DePhillips renews calls to cut N.J. corporate tax to compete with Pa.

DePhillips renews calls to cut N.J. corporate tax to compete with Pa.

Christopher DePhillips

TRENTON, N.J. – Pennsylvania’s corporate tax cut must be a catalyst for change in New Jersey, says Assemblyman Christopher DePhillips. The lawmaker is calling on legislative leadership to prioritize his bill to lower New Jersey’s highest-in-the-nation 11.5% corporate business tax rate before companies, jobs and families move to the Keystone State.

“Prior to this tax cut, Pennsylvania’s corporate tax rate was not that far off from New Jersey’s. If we want to remain at least somewhat competitive with our neighbors, we absolutely must act with a sense of urgency to cut taxes. If we don’t, executives, businesses, jobs and families in New Jersey will simply cross the Delaware to set up shop,” DePhillips (R-Bergen) said. “The more we continue to drive these businesses and these corporations out of the state, the more we are going to hurt regular families.”

Pennsylvania lawmakers recently voted to lower the state’s 9.99% corporate tax rate, the second highest in the nation, by 1% on Jan. 1. The tax will gradually reduce to 4.99% by 2031.

DePhillips sponsors two bills in the Assembly to lower the New Jersey corporate business tax from 11.5% to 2.5% – matching North Carolina’s lowest-in-the-nation rate. Under the first bill (A1146), businesses earning over $100,000 that are subject to the highest tax rate, would have their rate reduced gradually to 2.5% in four years. Businesses earning less than $100,000 would get to the 2.5% rate in two years. Another bill (A1152) would cut the tax to 2.5% for all businesses immediately and apply retroactively to Jan. 1, 2020.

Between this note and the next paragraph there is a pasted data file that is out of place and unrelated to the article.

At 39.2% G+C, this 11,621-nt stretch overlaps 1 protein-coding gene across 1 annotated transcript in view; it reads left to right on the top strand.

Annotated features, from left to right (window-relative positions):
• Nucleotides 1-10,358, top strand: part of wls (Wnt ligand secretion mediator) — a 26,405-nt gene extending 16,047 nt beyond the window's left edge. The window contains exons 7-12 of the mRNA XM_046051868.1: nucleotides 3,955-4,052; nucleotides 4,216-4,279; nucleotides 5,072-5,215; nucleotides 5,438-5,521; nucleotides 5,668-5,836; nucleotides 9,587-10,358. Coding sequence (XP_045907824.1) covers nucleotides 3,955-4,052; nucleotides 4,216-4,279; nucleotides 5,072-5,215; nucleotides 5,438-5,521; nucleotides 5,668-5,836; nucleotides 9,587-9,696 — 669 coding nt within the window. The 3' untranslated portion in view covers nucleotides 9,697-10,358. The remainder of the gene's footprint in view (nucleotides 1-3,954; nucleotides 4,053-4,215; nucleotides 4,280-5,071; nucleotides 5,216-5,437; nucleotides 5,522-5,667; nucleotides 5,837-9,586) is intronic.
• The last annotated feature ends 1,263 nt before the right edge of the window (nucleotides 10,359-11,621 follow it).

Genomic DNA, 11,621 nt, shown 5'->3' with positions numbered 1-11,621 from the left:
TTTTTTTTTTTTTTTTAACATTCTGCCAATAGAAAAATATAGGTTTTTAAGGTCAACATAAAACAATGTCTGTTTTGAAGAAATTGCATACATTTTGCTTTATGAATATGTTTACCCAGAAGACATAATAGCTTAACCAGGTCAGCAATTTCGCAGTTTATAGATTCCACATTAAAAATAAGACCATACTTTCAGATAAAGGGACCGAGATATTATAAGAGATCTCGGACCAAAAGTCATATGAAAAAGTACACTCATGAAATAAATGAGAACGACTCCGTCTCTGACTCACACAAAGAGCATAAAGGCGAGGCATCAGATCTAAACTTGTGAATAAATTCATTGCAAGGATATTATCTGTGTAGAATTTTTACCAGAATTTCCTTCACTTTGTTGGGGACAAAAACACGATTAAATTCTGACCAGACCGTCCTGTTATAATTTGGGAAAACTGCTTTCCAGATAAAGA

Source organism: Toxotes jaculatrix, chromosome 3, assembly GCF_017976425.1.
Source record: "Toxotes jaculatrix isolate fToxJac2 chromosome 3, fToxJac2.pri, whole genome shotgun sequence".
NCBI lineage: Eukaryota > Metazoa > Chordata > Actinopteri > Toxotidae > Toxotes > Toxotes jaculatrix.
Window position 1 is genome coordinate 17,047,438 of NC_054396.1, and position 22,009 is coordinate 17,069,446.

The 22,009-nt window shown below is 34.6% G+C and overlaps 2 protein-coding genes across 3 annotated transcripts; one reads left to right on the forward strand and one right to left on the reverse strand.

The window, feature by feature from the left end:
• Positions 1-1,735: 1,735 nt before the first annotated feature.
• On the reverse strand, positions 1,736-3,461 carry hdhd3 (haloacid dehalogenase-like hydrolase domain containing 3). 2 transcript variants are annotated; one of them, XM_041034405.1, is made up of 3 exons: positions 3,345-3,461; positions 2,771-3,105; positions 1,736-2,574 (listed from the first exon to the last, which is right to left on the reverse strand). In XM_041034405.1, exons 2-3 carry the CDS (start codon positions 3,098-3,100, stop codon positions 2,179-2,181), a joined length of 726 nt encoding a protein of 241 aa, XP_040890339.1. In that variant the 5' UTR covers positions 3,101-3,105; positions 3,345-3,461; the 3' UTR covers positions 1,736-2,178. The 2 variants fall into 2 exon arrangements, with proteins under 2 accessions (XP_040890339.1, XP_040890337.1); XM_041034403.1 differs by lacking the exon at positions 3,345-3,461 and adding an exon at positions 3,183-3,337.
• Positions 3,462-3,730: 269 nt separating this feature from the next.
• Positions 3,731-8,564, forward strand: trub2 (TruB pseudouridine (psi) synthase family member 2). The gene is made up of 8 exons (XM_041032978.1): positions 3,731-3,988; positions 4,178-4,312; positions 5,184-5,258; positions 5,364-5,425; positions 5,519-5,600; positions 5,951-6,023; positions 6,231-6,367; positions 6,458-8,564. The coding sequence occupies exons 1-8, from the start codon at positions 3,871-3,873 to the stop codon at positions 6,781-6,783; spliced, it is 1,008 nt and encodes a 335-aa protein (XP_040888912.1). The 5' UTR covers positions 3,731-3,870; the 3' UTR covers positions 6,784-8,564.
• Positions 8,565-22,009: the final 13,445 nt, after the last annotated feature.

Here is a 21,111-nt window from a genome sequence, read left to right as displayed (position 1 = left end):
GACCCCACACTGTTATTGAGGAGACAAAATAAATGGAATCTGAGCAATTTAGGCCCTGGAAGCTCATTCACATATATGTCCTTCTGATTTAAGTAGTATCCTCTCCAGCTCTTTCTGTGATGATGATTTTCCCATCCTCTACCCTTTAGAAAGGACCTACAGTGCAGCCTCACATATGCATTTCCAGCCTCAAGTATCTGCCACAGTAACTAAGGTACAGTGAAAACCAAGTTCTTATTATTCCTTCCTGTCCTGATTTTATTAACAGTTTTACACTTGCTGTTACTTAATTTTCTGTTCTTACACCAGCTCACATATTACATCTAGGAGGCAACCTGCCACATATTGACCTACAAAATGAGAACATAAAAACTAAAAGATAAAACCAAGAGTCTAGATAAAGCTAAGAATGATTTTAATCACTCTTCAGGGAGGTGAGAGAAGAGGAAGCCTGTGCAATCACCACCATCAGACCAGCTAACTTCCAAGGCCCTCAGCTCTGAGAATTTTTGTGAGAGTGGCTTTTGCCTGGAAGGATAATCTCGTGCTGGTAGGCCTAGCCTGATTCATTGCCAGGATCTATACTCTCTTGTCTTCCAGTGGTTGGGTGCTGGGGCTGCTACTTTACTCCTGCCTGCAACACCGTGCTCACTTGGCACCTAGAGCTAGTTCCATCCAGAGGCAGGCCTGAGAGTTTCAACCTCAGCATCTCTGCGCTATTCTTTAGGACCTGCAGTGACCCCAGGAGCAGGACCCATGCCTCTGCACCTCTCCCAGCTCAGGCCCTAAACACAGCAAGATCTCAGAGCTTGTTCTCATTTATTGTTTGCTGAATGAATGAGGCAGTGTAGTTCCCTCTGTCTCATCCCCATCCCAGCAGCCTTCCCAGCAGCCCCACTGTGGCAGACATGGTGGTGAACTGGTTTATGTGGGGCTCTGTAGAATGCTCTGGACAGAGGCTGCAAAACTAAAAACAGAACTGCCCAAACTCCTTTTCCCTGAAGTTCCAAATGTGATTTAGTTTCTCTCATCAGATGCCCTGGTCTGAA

“The business community knows that Democrats in Trenton are addicted to taxing and spending. Democrats cemented their bad business reputation when they passed the additional 2.5% corporate surcharge in 2018 and then added insult to injury by extending it in 2020. The extra revenue is not worth the fall out,” DePhillips added.

The 2.5% CBT surcharge was levied on businesses earning over $1 million in 2018. It was originally scheduled to phase down to 10.5% in 2020 and back to 9% in 2021. Instead, it was extended by the Legislature in 2020 and will not sunset until Jan. 1, 2024.

DePhillips, who was sworn into the General Assembly in 2018, introduced a bill (A5152) in 2019 to immediately eliminate surcharge. It never moved.

“Pennsylvania is taking advantage of New Jersey’s progressive political agenda that is only putting us behind economically. We can’t look in the rear view mirror and ask, ‘What happened?’ We know what’s wrong and Republicans have legislation to fix it now. We need to cut taxes. It’s really that easy,” DePhillips said.

After North Carolina’s tax code was reformed to lower the corporate income tax to 2.5 percent, it had the fastest Gross Domestic Product growth and one of the fastest growing populations in the country from the first quarter of 2013 through the third quarter of 2015.

New Jersey has ranked last in the nation for its business climate each year since 2016. The state’s nation-high property tax burden, 11.5% corporate income tax rate, individual income tax structure and inheritance tax are among the reasons businesses do not choose New Jersey. The New Jersey Business and Industry Association also puts the state at the bottom in a business cost analysis among neighboring states including Massachusetts, Connecticut, New York, Pennsylvania, Maryland and Delaware. For the fourth year in a row, New Jersey topped United Van Lines mover’s study for having the highest outbound migration.